Upon this discovery, the elders held community meetings long into the night. They decided that SATIIM would object to the permit as a violation of the National Park System Act. In response, the government simply ignored its “partners.” So in 2006, the elders reluctantly instructed the Institute to file a lawsuit to stop the activity. The Supreme Court of Belize ultimately decided that an environmental impact assessment was prerequisite for an exploration permit, and the permit was temporarily put on hold—but for how long?
In the meantime, the elders were advised to legally establish their right to land they had occupied for millennia. In 2007 the Supreme Court decided a landmark judgment that gave the nearby Maya villages of Conejo and Santa Cruz full legal ownership over their lands and its resources. In 2010 the remaining Mopan and Q’eqchi villages in Toledo District won similar land recognition. These historic judgments made international news when the Maya held the Belize government to its commitments under the UN Declaration on the Rights of Indigenous Peoples, setting a new legal precedent as its first domestic application. The government’s appeal resulted in an injunction that prohibited activities on Maya lands until the appellate court decided the case.
During this time, the Maya realized that they also needed to take their case to the people of Belize. They organized a national oil summit to discuss the issue on all sides. Ultimately, all major organizations publicly condemned oil drilling on protected lands. Yet the government acted as if public opinion and consistent court rulings simply did not matter and secretly granted a new permit in late 2010.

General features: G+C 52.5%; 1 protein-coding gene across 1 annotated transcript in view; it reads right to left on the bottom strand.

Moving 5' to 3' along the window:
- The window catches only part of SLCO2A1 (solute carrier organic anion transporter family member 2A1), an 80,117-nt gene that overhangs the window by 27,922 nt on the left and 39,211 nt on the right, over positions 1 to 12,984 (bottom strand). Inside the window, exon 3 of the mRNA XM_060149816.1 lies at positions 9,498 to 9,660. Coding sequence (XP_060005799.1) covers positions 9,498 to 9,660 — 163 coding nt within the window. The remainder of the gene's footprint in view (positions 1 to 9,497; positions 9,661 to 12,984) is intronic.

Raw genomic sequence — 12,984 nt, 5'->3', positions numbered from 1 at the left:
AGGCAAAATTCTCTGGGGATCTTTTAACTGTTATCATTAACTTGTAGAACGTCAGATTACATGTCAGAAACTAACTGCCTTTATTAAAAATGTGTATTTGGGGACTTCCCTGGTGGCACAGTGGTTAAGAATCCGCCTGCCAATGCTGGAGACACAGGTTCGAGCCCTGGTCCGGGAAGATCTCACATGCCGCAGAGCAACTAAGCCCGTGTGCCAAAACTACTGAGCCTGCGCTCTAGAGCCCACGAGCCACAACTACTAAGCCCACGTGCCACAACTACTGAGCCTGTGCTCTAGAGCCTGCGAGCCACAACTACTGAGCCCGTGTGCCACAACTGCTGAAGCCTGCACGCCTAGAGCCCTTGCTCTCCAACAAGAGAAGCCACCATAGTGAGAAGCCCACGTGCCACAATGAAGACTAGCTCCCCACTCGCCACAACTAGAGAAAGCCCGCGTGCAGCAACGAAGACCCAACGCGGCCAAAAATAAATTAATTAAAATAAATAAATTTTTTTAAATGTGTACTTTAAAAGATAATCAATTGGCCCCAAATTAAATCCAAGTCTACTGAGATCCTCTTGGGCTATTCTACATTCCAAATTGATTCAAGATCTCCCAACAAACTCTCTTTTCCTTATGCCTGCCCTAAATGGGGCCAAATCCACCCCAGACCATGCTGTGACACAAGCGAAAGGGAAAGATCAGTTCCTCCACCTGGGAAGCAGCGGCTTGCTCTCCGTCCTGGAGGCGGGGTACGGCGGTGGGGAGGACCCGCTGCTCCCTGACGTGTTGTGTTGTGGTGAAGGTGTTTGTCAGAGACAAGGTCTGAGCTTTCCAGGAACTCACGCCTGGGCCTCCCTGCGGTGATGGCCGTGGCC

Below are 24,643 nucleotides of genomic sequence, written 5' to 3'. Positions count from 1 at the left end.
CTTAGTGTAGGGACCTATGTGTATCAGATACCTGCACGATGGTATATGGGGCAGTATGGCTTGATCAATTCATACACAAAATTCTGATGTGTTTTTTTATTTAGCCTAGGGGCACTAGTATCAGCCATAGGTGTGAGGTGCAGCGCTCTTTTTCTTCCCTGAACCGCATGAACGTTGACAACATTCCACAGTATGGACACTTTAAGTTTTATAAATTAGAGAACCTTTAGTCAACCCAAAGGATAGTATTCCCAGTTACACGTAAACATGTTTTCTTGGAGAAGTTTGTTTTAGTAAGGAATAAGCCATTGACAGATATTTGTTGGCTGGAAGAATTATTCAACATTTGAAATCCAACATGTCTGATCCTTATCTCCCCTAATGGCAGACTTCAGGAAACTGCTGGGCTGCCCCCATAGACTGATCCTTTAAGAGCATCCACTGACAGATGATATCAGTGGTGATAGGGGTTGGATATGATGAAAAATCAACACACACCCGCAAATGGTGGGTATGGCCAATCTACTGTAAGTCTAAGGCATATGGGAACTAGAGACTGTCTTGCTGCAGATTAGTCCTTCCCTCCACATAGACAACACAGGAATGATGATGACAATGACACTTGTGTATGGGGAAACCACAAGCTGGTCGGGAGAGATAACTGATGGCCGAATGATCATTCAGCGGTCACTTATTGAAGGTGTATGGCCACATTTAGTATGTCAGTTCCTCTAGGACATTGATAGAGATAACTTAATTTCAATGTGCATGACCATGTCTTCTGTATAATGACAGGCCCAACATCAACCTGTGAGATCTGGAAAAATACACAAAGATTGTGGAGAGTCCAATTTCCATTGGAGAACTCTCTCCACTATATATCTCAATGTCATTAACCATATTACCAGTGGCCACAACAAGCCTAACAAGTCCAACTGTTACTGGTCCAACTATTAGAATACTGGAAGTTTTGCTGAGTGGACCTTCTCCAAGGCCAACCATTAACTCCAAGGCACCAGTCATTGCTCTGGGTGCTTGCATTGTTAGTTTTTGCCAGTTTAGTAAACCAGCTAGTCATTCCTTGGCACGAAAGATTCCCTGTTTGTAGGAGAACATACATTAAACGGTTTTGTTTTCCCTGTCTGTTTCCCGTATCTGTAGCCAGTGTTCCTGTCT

In 2011 the Maya woke up to another surprise: the sound of explosions right outside their village. Without any warning, US Capital Energy had cleared some four miles of forest for a seismic path. Additionally, seismic testing ignited a massive fire that destroyed more than 400 acres of the newly discovered ecosystem. Panicked Conejo residents asked SATIIM to assess fire damages, and independent experts were contracted to research the concept of Free, Prior and Informed Consent.
It became evident that the government was obligated under both domestic and international law to obtain consent for oil activity on Maya lands, which it clearly had not done. Meanwhile, US Capital Energy started to court certain villages, painting school rooms and offering services of trash disposal and limited contract employment. But the company showed its true colors after media reports on the environmental damage it had caused: it threatened the Institute with legal action.
We now reach the final chapter of our story, although this ordeal is far from over. This past October, under the guise of “consultation,” Maya villagers were asked to review a 300-page environmental impact assessment document—in English—at the height of the harvest season. When the Institute requested to move the review date by a few weeks, the government refused. At this point, the elders feel they have exhausted all good faith options. The Institute and the four communities likely to be affected by the exploratory drilling have retained a major US law firm. So, we are left with a question. Will another lawsuit, writing another Maya chapter in the history books, be enough to save us from
— Gregory Ch’oc (Q’eqchi’) is executive director of the Sarstoon Temash Institute for Indigenous Management.
Cultural Survival’s FPIC Initiative
In January 2013, as part of our FPIC Initiative, Cultural Survival is teaming up with SATIIM to coordinate a one-on-one community exchange to share FPIC experiences and best practices in community radio programming between Indigenous leaders from Guatemala and Belize. Community radio operators will create radio content about FPIC. Stay tuned!